AMD is ready once again with a new Athlon FX processor, running now at 2.4 GHz. Will it walk away with another total victory?
When AMD launched the Athlon 64 FX-51 processor in September of last year with their desktop AMD64 processor releases, it was met with a mix of skepticism as well as praise. It seemed to most hardware enthusiasts that the FX line was a last ditch effort to get the performance out of the Athlon 64 line that it needed in order to overtake the P4 line of processors. The Athlon 64 FX line is basically a remarked Opteron processor, that had DDR400 support before the Opteron line, officially, but that hasn’t stopped AMD from pushing it as their flagship desktop processor. And for good reason — its a hell of a performer.
Today, at CeBIT in Hanover, Germany, AMD is launching their next CPU in the line, the Athlon 64 FX-53 running at 2.4 GHz, 200 MHz faster than the previous iteration. The FX line still features the 940-pin package with dual channel DDR support at DDR400 speeds. However, registered DIMMs are still required and this can kind of damper the performance of the processor a bit. But as you’ll see from the benchmark numbers, it is still out running everything else available today.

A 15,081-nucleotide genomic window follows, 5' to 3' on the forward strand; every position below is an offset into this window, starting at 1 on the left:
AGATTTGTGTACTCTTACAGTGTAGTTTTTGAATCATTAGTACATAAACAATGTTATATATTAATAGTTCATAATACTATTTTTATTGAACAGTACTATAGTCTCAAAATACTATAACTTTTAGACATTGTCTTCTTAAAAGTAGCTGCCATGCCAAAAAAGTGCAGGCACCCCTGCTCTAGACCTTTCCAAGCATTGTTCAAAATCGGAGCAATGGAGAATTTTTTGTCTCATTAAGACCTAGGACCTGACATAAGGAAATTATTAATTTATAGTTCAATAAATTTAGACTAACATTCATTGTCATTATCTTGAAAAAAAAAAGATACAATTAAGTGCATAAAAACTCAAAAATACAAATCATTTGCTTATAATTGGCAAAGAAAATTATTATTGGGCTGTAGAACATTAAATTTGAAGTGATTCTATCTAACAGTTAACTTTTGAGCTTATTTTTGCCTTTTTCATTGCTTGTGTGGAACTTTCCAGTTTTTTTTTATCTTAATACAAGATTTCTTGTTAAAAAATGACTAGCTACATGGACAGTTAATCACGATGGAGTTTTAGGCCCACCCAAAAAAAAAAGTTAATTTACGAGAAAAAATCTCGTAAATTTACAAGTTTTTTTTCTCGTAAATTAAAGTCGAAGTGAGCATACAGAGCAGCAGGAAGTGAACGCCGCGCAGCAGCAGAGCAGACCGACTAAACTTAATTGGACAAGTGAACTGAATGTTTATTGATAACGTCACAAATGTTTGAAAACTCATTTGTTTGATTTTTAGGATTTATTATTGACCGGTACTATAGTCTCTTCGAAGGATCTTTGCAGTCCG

What’s to follow?
Unless you haven’t been paying attention to any tech news sites for the past six months, you know that the Athlon 64 line of processors is on its way to a migration from the 940/754 pin packages to a new 939-pin package that will enable dual channel DDR support in the standard Athlon 64 line and rid the need for registered memory on the FX line of processors. This will in turn allow motherboard manufacturers to design motherboards for the FX series with only 4 PCB layers instead of 6, cutting down on product cost and development time. Also with this transition you will see the Athlon 64 line move away from having the full 1 MB L2 cache and move to the “Newcastle” core that supports 512 KB of L2 cache but with the dual channel memory instead of single channel. This will actually prove to be a better performance enhancement as the number of cases where dual channel memory is beneficial out numbers the times that additional cache is beneficial, at least for the desktop processor and home applications. Large databases may be a different story, but these are what most users are doing at home.
With that in mind, we’ll step right into the benchmarks and see how this FX-53 processor is performing against competition from AMD and Intel.